WTC is the key downgrade offender in the tech sector. Before the result, WTC was trading on a 12-month forward PE of ~85x, but the stock got punished for a downgrade to FY24 earnings. WTC’s premium valuation naturally allows little margin for error or missteps when it comes to earnings. 

This is similar to Xero (XRO), where an earnings miss due to gross margins and softer subscription growth in the UK got unduly punished at the recent result. Interestingly, XRO has seen net upgrades over the past 3 months as profitability comes more into focus.

Both these stocks look oversold, in our view.

James Hardie (JHX): Cost Disinflation Strikes Again

JHX’s positive earnings momentum has been sustained after the most recent 2Q24 result, which was another strong update from JHX, with Q2 earnings in line with expectations. More importantly, both Q3 earnings guidance, which was well above consensus estimates (27% mid-point), and an announced buyback were supportive of earnings upgrades. 

JHX has continued to demonstrate its resilience with a stronger-than-expected recovery in margins, driven by price/mix, and the disinflation of major cost items like pulp and freight. We expect further upgrades; the question is to what degree this has been ‘priced in’. At a 12-month forward PE of ~18.5x (relative to a 10-year average of ~20x), it still appears as if upgrades are not fully priced in for JHX over the next 6-12 months. 

ResMed (RMD): De-rate not Coupled with Downgrades

RMD has undergone a seldom-witnessed de-rating over the past 6 months, as the company has been being heavily impacted by 'weight loss drug mania' focused on the potential hypothetical long-term impacts that increased adoption of GLP-1 drugs could have on the size of the company's addressable sleep apnea therapy market. 

RMD posted a solid set of results and saw earnings upgrades over the past 3 months, and yet the stock has significantly underperformed. If RMD continues to upgrade and the weight loss drug mania cools, this stock will likely outperform over the course of the next 12 months, and we continue to see this pullback as a great buying opportunity.

Macquarie Group (MQG): Earnings Normalising

Macquarie Group (MQG) typically underpromises and over-delivers. However, the recent result unexpectedly fell short with a -20% profit miss. The commodity division normalised from elevated earnings in FY23, while Asset Management faced a -71% year-on-year (YoY) profit drop due to lower green energy investment income and higher interest rates.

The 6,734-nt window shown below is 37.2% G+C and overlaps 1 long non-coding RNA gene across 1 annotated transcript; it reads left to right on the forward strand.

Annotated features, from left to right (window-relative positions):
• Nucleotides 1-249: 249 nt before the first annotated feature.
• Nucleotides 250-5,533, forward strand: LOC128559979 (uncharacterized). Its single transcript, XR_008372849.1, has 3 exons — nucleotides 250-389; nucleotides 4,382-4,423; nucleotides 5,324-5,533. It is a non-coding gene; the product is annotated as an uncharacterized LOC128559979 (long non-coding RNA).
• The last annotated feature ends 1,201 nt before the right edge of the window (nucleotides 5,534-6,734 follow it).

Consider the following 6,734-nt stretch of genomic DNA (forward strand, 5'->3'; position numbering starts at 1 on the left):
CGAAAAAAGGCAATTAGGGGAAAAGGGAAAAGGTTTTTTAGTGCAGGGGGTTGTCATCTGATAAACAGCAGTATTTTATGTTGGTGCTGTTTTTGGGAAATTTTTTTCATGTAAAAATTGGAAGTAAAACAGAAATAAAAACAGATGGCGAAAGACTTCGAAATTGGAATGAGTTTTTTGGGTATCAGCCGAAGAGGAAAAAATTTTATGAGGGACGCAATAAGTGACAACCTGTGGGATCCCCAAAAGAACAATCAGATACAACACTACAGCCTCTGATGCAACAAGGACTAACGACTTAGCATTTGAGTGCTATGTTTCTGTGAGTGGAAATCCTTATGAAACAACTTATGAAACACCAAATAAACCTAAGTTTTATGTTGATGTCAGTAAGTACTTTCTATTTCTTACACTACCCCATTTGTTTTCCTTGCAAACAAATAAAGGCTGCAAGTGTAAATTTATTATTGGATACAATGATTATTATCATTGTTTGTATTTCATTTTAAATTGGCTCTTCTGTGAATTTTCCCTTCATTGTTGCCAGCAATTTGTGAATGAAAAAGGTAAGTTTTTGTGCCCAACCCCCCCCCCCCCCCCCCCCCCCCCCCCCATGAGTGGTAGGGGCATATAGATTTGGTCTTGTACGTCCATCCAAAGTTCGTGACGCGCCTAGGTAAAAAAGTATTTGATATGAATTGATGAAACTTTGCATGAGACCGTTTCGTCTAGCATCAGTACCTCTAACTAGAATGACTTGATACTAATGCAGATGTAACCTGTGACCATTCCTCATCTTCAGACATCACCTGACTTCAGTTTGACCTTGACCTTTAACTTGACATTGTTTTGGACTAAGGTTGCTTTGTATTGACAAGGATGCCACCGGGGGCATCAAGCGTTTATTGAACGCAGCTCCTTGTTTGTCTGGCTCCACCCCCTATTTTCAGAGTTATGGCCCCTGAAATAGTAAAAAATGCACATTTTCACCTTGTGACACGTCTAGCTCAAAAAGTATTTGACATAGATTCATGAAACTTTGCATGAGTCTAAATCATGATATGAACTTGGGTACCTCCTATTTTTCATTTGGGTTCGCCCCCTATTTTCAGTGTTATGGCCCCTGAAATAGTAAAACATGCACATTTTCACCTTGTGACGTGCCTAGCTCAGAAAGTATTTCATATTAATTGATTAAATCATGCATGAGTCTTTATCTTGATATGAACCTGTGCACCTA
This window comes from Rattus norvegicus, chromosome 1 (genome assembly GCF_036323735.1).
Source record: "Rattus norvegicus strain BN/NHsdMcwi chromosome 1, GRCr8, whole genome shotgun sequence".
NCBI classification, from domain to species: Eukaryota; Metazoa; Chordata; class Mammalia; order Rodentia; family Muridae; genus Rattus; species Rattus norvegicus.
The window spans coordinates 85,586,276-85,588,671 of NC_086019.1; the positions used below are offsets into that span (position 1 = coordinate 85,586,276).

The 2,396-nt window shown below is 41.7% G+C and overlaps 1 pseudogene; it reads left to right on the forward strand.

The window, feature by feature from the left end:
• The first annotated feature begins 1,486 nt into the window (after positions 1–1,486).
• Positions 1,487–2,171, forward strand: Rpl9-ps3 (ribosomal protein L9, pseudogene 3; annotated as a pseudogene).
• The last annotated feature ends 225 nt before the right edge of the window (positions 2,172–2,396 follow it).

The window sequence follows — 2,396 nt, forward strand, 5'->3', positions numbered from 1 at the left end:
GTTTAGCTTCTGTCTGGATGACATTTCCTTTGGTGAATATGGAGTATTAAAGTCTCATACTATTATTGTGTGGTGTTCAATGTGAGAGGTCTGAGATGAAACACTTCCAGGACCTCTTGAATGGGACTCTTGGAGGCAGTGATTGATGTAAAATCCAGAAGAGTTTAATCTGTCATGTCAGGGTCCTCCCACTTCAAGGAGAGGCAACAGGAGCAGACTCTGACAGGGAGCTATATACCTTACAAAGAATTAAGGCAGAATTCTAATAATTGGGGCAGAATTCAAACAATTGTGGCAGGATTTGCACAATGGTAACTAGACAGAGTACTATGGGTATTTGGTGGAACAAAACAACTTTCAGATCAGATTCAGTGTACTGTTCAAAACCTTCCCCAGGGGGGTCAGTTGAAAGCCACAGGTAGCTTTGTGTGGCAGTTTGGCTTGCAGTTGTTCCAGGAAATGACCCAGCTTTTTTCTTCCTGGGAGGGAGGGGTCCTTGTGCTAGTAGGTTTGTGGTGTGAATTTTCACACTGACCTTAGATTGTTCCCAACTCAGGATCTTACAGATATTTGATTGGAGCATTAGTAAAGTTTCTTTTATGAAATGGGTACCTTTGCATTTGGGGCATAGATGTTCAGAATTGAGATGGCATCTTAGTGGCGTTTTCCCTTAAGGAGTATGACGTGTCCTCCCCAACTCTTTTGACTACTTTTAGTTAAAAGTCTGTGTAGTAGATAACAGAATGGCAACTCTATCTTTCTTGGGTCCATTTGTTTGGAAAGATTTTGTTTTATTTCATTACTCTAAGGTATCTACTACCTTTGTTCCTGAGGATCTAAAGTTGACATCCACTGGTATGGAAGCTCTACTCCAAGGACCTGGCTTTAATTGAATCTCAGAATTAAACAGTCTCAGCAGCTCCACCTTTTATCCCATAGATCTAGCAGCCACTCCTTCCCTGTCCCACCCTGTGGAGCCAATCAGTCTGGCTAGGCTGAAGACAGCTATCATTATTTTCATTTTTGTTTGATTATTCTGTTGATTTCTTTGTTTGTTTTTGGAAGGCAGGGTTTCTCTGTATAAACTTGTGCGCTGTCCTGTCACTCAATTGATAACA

It is worth noting that the downgrade was attributable to non-cash earnings (accounting adjustments). Operating income was actually in line with expectations, and this is presumably why the share price has not fallen substantially.

Despite the cyclical challenges, our constructive outlook for the business remains intact, with MQG being a top-tier asset manager and investment bank with a first mover advantage in the green infrastructure space, while the retail bank continues to strengthen its position in the domestic mortgage market, bolstering the group’s ‘annuity style’ earnings. 

The current share price provides an attractive entry point, trading on a PE of 15x, with 14% annual earnings growth expected over FY24-FY26.


Divergence in Commodity Prices

There have been a number of upgrades and downgrades in the resources sector due to the underlying commodities.

Iron ore miners have seen upgrades as the iron ore price remains elevated, as China continues to provide support for the property sector (although stimulus remains measured).

The sharp decline in lithium chemical prices since late 2022, amid a slowdown in EV growth, has led to downgrades for the sector as a whole. While the lithium sector continues to exhibit significant volatility, the structural outlook remains positive. Therefore, the current weakness in the lithium sector should be seen as an attractive buying opportunity for investors.


Energy – Rally Short-lived

Factors such as uncertainty surrounding OPEC's cuts and reduced tensions in the Middle East have contributed to a decline in oil prices. This challenges energy stocks like Santos (STO) and Woodside (WDS).

Given the underinvestment in new projects (supply) over the last decade and the ongoing resilience in demand, we maintain a structural bullish outlook on oil and gas for the medium term. The recent pullback presents a favourable opportunity to capitalise on the weakness of energy stocks. Our preference is Woodside (WDS).

Figure 6: Major earnings upgrades and downgrades
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Written by

Rob Crookston, Equity Strategist

Rob is an experienced research analyst with a background in both equity strategy and macroeconomics. He has a strong knowledge of equity strategy, asset allocation, and financial and econometric modelling.